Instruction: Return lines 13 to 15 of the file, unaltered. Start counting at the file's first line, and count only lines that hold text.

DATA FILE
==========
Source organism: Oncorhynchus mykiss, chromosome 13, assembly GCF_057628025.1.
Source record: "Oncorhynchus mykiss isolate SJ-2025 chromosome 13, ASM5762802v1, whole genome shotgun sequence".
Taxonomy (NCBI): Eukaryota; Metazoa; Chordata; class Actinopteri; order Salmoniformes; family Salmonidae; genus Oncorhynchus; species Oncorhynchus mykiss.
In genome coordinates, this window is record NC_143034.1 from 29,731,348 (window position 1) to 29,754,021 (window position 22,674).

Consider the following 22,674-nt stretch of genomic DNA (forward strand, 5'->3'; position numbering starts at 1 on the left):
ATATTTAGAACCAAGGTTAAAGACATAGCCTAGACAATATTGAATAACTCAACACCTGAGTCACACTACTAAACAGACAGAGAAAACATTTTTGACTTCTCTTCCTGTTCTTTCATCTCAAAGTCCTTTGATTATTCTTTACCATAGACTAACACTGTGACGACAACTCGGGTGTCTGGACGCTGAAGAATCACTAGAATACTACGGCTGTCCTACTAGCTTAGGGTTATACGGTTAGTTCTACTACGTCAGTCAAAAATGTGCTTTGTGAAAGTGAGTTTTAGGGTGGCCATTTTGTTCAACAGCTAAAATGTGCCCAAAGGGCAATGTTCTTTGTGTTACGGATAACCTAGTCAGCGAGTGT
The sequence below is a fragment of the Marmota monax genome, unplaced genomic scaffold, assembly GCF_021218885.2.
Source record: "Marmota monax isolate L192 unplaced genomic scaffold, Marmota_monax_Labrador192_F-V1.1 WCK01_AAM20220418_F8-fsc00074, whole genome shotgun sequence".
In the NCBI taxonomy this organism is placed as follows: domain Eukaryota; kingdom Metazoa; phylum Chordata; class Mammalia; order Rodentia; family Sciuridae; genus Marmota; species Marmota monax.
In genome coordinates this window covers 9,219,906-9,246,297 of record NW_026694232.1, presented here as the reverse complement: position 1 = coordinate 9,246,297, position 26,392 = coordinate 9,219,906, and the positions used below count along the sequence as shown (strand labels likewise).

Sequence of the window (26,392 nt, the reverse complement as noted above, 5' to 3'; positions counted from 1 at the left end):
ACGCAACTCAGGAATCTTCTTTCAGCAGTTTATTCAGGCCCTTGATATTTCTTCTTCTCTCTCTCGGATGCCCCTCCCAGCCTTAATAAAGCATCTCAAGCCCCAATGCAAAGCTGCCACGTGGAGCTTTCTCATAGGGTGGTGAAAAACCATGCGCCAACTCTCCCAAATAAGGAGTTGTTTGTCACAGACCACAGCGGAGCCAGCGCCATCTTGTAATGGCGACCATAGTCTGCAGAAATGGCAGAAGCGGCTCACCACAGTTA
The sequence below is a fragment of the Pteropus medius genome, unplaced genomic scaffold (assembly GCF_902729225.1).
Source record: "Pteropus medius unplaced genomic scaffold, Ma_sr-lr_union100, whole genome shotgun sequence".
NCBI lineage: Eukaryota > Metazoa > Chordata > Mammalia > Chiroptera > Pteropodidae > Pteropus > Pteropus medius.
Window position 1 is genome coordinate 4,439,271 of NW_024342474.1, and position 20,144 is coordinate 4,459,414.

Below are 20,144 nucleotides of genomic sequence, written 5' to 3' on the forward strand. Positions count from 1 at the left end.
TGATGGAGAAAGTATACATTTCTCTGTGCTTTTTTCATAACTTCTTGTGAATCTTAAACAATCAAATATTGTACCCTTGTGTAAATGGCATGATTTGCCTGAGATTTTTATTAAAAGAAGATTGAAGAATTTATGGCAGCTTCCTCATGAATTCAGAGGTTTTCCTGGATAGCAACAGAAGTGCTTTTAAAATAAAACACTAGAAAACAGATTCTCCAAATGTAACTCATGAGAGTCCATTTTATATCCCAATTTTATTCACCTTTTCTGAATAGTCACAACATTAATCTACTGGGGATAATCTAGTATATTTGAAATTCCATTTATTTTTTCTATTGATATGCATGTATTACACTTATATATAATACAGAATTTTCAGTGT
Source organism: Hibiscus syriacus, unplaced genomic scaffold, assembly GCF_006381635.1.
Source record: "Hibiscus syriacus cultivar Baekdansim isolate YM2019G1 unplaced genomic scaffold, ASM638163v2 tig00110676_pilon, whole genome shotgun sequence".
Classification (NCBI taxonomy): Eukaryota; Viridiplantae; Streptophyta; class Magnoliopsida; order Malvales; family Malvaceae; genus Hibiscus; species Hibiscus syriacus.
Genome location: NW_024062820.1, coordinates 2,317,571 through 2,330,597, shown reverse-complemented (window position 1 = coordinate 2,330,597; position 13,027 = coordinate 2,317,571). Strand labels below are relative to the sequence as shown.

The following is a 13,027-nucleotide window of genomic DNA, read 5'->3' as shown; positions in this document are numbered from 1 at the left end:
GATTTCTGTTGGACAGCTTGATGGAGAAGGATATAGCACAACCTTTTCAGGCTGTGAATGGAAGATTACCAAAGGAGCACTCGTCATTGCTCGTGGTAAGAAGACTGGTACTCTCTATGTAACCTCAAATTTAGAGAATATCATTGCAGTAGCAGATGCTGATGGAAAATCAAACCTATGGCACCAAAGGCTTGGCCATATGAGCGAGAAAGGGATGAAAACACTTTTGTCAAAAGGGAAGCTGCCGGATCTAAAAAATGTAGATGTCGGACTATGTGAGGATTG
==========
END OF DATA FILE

The sequence below is a fragment of the Pteropus medius genome, unplaced genomic scaffold (assembly GCF_902729225.1).
Source record: "Pteropus medius unplaced genomic scaffold, Ma_sr-lr_union100, whole genome shotgun sequence".
NCBI lineage: Eukaryota > Metazoa > Chordata > Mammalia > Chiroptera > Pteropodidae > Pteropus > Pteropus medius.